Modelling the effects of road pricing on traffic in Singapore
With increasing worldwide interest in the application of urban road pricing, the experience of Singapore can be very useful. Under the Singapore Electronic Road Pricing (ERP) system, charges for entering the city centre and using some expressways vary by time of day and are being periodically revised in order to maintain traffic speeds within the desirable bands. Traffic response to these revisions shows that demand elasticity with respect to pricing is higher for cars than for other vehicles and higher for expressways than for the city centre cordon. It is also lower in the morning peak and higher in the afternoon. A discrete choice based model of motorist response to pricing is proposed for a single toll point with peak period variable pricing. The choices considered include the time interval of travel and re-routing to avoid the toll. The model was calibrated for one expressway and two arterial roads using only traffic volume data collected before and after ERP introduction. The model reflected well the peak spreading effect of variable road pricing and the penalties for rescheduling and re-routing of trips. In general, the Singapore experience suggests that variable pricing is an effective method of controlling congestion.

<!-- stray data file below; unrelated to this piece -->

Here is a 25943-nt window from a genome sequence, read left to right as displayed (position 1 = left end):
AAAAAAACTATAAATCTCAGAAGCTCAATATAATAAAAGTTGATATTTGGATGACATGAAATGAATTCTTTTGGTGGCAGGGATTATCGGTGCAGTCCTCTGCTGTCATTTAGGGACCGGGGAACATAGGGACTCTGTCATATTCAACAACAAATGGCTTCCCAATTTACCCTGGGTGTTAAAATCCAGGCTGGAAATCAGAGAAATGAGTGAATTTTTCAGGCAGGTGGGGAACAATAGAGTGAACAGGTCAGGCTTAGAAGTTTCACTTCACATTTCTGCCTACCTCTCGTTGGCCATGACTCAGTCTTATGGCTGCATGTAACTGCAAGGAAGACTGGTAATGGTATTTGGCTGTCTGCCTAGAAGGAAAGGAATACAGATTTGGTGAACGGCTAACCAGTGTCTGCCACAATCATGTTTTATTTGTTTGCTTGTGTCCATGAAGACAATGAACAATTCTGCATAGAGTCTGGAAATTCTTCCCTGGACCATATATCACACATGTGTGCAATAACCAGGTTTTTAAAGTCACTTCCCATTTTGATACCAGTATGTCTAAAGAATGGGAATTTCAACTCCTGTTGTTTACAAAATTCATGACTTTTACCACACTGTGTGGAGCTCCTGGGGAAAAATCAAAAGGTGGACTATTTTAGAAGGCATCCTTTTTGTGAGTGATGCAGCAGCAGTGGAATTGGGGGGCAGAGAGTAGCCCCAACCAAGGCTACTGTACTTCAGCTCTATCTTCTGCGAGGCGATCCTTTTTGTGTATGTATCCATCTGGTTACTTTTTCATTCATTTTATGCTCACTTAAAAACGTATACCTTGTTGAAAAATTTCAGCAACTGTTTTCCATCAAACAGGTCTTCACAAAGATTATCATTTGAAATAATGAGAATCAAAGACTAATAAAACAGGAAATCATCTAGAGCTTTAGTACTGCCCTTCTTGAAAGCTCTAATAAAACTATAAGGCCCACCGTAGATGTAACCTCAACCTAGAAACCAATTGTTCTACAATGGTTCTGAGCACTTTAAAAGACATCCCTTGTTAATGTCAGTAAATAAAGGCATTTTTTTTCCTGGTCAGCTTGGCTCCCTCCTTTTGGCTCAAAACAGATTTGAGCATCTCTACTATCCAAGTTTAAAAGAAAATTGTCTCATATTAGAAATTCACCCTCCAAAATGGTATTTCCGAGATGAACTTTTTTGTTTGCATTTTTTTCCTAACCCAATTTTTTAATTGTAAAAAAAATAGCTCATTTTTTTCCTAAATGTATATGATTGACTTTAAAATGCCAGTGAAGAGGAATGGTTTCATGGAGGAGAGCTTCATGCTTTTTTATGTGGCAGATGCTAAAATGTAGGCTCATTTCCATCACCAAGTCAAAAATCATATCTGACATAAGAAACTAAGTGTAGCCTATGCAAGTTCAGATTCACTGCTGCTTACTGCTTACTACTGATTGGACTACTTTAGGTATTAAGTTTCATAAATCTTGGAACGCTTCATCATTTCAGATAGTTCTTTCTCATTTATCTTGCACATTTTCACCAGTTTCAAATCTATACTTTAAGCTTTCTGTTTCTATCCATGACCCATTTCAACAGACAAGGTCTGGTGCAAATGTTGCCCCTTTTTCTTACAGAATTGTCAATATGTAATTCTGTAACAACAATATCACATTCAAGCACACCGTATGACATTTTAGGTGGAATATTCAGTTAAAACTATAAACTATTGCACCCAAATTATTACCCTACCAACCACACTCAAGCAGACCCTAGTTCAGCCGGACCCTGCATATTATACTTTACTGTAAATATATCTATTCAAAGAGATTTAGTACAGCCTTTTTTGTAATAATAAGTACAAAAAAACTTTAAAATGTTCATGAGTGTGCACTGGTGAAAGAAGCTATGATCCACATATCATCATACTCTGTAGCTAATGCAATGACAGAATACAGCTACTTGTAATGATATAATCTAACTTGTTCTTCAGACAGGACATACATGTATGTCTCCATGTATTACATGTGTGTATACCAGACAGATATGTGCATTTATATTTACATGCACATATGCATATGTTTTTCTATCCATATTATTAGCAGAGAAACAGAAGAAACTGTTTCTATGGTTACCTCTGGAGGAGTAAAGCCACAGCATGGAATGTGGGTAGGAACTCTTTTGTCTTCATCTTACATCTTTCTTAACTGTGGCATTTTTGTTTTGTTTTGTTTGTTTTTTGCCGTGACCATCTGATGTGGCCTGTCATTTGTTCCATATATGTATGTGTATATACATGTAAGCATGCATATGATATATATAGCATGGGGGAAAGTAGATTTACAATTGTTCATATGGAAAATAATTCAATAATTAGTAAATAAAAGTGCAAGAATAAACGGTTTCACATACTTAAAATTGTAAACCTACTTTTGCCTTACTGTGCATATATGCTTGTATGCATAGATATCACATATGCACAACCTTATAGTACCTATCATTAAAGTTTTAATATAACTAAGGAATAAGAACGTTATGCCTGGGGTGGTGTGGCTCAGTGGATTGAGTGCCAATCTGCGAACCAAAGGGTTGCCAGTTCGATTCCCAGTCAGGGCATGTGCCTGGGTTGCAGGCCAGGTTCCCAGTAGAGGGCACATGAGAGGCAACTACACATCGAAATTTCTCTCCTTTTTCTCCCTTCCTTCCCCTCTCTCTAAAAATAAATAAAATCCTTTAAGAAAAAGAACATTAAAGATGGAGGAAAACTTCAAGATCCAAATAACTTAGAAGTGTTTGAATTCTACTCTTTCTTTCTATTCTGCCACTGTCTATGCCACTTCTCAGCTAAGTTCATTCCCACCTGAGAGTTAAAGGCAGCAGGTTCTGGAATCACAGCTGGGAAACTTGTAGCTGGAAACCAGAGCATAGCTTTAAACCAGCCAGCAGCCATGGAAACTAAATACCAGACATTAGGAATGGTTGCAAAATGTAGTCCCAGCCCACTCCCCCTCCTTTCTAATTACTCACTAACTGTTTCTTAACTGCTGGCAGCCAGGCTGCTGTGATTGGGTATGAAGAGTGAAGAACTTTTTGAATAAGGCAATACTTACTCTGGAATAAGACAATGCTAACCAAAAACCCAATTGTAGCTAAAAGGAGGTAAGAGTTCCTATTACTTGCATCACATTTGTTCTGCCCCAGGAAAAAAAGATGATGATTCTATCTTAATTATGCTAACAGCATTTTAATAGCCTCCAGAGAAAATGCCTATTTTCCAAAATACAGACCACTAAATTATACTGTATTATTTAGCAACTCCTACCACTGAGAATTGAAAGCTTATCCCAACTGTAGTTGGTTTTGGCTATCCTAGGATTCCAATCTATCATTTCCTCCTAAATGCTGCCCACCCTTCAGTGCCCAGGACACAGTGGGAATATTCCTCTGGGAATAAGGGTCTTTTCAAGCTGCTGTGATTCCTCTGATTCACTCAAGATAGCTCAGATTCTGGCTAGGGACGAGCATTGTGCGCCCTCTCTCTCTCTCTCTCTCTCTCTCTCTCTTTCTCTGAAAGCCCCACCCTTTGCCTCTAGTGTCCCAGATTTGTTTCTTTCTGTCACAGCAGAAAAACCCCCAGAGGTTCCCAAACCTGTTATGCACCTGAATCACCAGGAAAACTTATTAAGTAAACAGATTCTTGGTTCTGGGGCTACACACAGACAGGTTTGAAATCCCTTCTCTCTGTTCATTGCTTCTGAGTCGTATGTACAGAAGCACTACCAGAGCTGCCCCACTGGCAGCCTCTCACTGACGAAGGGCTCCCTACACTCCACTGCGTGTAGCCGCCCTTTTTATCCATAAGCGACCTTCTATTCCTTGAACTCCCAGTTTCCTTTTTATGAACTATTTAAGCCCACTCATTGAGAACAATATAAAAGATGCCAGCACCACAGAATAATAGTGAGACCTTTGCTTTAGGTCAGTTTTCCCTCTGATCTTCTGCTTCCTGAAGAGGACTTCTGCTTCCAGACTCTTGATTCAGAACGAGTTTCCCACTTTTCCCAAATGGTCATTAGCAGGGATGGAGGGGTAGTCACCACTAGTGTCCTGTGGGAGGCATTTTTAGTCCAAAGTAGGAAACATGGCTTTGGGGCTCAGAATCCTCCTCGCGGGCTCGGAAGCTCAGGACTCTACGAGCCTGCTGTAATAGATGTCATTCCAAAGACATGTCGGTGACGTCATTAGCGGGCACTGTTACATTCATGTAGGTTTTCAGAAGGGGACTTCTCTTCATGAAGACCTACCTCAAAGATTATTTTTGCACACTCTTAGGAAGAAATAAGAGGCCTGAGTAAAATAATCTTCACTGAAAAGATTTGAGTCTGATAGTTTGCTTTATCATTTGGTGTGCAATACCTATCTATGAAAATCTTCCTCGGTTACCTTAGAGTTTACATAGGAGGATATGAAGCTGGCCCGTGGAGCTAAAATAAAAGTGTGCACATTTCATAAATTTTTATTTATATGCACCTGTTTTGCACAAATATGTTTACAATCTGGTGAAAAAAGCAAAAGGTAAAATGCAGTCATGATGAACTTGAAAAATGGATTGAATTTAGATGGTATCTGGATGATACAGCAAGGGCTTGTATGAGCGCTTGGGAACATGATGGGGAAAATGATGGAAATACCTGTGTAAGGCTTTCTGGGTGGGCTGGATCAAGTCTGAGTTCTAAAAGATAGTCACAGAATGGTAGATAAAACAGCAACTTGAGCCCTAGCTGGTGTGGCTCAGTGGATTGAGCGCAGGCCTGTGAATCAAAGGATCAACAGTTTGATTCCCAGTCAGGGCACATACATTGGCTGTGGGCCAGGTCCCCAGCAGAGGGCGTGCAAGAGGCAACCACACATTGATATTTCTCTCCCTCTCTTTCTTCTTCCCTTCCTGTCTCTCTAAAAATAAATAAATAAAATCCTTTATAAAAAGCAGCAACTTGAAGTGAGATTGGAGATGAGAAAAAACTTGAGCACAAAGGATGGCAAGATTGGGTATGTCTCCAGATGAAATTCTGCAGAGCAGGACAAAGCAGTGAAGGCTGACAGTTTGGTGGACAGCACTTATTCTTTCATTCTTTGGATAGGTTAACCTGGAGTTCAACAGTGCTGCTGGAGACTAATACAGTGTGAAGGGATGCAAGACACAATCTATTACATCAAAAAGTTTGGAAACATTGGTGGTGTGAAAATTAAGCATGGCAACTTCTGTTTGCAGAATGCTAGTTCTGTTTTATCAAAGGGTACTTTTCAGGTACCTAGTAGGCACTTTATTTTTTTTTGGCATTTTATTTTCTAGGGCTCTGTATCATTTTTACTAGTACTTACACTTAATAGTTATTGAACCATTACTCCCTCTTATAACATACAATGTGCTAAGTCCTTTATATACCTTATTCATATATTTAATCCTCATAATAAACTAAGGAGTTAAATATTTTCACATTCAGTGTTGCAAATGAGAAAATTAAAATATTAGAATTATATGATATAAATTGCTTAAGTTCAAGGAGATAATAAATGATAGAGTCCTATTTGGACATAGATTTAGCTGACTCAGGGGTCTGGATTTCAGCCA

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Volume (Year): 39 (2005)
Issue (Month): 7-9 ()
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